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Old 97's


Back in 2002, one couldn't help but wonder if front man Rhett Miller's debut solo venture, The Instigator, spelled the beginning of the end for the Old 97's. Despite a track record as solid as any on the alt-rock landscape, the band had been jettisoned by its label and left in the lurch. And frankly, their flaccid, 2004 return, Drag It Up, did little to dispel the impression of impending doom. Yes, the boys were back from the brink, but the signature spark was gone and the fat lady was warming up in the wings.

Well, the hefty ol' gal can sit her fat ass down for now, because Miller and company ain't finished yet. Although Blame It On Gravity doesn't measure up to the band's most compelling work, the brainy, rambunctious spirit of old is back in spades. If 1999's Fight Songs and 2001's Satellite Rides feature the group's most uniformly powerful batches of songs, Gravity represents a triumph of another kind, a left-for-dead outfit's rejuvenated commitment to each other and to making the kind of music they damn well please.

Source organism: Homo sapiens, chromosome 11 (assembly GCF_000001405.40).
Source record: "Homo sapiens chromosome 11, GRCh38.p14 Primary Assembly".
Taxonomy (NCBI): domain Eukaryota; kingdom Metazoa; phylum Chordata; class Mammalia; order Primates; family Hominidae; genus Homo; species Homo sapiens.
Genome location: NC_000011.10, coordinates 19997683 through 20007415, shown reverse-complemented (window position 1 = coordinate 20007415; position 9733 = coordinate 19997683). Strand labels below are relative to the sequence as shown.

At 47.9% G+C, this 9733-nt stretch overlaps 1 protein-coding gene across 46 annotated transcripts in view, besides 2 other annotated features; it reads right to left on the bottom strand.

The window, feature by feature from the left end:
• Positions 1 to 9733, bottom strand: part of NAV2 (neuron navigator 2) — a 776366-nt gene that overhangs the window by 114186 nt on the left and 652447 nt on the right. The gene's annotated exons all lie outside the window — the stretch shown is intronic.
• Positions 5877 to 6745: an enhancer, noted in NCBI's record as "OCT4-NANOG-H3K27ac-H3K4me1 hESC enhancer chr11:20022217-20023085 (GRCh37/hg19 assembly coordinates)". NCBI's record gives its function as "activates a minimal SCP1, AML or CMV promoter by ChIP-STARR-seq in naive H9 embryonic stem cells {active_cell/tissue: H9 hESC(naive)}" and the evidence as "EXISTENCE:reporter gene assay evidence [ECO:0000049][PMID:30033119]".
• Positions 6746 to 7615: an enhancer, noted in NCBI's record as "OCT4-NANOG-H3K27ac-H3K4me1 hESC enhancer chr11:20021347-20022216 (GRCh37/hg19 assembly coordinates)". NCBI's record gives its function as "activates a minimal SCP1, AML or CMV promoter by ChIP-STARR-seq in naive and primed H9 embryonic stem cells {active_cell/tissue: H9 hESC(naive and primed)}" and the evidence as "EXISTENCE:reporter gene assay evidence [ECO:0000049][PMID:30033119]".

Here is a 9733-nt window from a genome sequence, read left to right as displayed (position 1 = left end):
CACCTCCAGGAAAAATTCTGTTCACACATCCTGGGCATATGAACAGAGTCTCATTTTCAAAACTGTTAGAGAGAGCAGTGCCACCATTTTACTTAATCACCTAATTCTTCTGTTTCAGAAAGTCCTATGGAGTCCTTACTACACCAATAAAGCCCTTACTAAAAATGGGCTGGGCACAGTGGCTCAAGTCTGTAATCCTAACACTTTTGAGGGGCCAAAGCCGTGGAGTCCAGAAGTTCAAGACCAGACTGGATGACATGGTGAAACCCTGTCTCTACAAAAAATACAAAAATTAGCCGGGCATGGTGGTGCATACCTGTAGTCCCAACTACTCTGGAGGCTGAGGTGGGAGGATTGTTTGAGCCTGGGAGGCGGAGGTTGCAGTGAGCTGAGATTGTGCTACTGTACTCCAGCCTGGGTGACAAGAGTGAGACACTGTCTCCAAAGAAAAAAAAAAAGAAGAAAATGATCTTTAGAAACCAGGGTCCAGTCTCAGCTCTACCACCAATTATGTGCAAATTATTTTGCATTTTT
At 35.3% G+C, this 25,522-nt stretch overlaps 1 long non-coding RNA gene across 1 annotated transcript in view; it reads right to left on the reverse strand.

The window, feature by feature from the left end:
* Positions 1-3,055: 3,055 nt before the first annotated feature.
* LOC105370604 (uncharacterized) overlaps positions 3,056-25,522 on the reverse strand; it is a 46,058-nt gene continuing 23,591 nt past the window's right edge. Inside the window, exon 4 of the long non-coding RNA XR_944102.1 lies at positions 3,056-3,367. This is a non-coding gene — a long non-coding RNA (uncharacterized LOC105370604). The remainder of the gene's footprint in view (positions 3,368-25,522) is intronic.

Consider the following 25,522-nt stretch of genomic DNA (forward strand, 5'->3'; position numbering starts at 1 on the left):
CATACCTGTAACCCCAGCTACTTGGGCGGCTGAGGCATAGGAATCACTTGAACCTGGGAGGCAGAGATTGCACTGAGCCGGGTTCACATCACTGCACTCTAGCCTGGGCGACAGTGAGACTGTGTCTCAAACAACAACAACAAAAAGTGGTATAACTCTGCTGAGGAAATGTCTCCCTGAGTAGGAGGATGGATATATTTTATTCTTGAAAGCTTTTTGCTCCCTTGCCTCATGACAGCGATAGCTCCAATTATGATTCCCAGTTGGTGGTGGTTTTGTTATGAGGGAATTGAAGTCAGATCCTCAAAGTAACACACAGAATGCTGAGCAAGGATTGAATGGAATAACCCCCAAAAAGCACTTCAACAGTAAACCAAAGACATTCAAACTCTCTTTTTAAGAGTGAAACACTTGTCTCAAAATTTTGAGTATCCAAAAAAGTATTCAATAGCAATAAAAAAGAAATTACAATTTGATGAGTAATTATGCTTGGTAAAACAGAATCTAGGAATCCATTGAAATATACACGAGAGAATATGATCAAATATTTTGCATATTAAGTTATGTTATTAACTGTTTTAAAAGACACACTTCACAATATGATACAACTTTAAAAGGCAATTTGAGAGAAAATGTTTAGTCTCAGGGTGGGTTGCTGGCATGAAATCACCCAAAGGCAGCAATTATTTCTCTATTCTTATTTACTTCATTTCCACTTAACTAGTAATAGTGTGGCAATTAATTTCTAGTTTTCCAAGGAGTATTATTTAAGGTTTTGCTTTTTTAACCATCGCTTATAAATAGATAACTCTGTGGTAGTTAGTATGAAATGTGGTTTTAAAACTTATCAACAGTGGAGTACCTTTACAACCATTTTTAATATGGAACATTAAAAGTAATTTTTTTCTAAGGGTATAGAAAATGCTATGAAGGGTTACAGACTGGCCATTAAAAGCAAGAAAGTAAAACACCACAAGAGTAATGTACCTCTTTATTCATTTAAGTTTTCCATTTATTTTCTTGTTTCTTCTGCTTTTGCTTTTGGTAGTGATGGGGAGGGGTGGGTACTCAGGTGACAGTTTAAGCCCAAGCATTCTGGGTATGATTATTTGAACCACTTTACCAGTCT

Which isn't to say that the new record is a platter devoid of choice cuts. Far from it. For a welcome dose of trademark Old 97's cowpunk wallop, dial up "Early Morning" and "The One," a tongue-in-cheek tale that casts the band members as bank robbers. Written by Miller in the late-1990s but never released until now, the song originally celebrated the band's newly minted status as infiltrate-and-doublecross music biz pirates. Nowadays, given the quartet's ups and downs during the decade hence, the tune resonates more as a survivor's anthem, and a damn spunky one at that. 

Ever the king of burning yearning and rueful self-deprecation, Miller splits the uprights with "No Baby I" and "My Two Feet," a pair of thoroughly charming melodic romps. Bass man Murry Hammond evokes the ebullient spirit of fellow Texan Buddy Holly on "This Beautiful Thing," and makes his most memorable contribution to an Old 97's collection to date with the wistful "Color of a Lonely Heart is Blue."

Whether or not Blame It On Gravity ranks with the band's best once all is said and done, there's fresh grease on the gears and a fire ragin' in the boiler. To paraphrase Chuck Berry, you can't stop the train, you gotta let it roll on. It's damn good to have the Old 97's back on track.
• Mike Thomas

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